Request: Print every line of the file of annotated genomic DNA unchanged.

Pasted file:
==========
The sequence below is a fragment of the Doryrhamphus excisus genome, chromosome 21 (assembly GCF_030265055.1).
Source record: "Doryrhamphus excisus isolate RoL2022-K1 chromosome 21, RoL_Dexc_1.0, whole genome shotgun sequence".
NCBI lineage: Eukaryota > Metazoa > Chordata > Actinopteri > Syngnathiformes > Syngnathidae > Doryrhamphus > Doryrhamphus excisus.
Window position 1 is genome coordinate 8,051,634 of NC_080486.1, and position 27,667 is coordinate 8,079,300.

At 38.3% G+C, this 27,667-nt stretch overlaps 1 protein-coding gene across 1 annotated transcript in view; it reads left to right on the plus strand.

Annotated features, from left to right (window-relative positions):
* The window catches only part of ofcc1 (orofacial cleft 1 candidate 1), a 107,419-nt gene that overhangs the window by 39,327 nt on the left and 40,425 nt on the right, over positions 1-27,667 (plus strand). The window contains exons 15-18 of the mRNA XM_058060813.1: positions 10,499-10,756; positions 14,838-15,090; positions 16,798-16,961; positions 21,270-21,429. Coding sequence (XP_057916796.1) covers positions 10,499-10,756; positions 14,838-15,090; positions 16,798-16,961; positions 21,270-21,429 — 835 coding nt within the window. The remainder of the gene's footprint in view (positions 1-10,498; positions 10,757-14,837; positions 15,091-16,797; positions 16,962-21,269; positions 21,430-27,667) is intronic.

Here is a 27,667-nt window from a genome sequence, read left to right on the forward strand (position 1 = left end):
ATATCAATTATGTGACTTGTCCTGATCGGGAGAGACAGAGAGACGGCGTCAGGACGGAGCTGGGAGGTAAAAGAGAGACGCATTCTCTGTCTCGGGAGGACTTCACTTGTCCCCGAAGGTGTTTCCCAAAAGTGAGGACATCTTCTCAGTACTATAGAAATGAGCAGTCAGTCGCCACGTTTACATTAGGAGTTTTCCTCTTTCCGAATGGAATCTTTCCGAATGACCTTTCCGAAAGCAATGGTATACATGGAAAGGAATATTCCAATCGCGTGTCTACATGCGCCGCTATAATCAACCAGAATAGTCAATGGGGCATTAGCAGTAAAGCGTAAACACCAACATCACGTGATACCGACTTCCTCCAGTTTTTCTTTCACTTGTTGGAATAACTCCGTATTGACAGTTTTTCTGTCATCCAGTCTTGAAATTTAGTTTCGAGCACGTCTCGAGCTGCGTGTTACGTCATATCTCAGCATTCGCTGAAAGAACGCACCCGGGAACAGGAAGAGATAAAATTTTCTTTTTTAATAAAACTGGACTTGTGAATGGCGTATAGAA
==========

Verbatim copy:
The sequence below is a fragment of the Doryrhamphus excisus genome, chromosome 21 (assembly GCF_030265055.1).
Source record: "Doryrhamphus excisus isolate RoL2022-K1 chromosome 21, RoL_Dexc_1.0, whole genome shotgun sequence".
NCBI lineage: Eukaryota > Metazoa > Chordata > Actinopteri > Syngnathiformes > Syngnathidae > Doryrhamphus > Doryrhamphus excisus.
Window position 1 is genome coordinate 8,051,634 of NC_080486.1, and position 27,667 is coordinate 8,079,300.

At 38.3% G+C, this 27,667-nt stretch overlaps 1 protein-coding gene across 1 annotated transcript in view; it reads left to right on the plus strand.

Annotated features, from left to right (window-relative positions):
* The window catches only part of ofcc1 (orofacial cleft 1 candidate 1), a 107,419-nt gene that overhangs the window by 39,327 nt on the left and 40,425 nt on the right, over positions 1-27,667 (plus strand). The window contains exons 15-18 of the mRNA XM_058060813.1: positions 10,499-10,756; positions 14,838-15,090; positions 16,798-16,961; positions 21,270-21,429. Coding sequence (XP_057916796.1) covers positions 10,499-10,756; positions 14,838-15,090; positions 16,798-16,961; positions 21,270-21,429 — 835 coding nt within the window. The remainder of the gene's footprint in view (positions 1-10,498; positions 10,757-14,837; positions 15,091-16,797; positions 16,962-21,269; positions 21,430-27,667) is intronic.

Here is a 27,667-nt window from a genome sequence, read left to right on the forward strand (position 1 = left end):
ATATCAATTATGTGACTTGTCCTGATCGGGAGAGACAGAGAGACGGCGTCAGGACGGAGCTGGGAGGTAAAAGAGAGACGCATTCTCTGTCTCGGGAGGACTTCACTTGTCCCCGAAGGTGTTTCCCAAAAGTGAGGACATCTTCTCAGTACTATAGAAATGAGCAGTCAGTCGCCACGTTTACATTAGGAGTTTTCCTCTTTCCGAATGGAATCTTTCCGAATGACCTTTCCGAAAGCAATGGTATACATGGAAAGGAATATTCCAATCGCGTGTCTACATGCGCCGCTATAATCAACCAGAATAGTCAATGGGGCATTAGCAGTAAAGCGTAAACACCAACATCACGTGATACCGACTTCCTCCAGTTTTTCTTTCACTTGTTGGAATAACTCCGTATTGACAGTTTTTCTGTCATCCAGTCTTGAAATTTAGTTTCGAGCACGTCTCGAGCTGCGTGTTACGTCATATCTCAGCATTCGCTGAAAGAACGCACCCGGGAACAGGAAGAGATAAAATTTTCTTTTTTAATAAAACTGGACTTGTGAATGGCGTATAGAA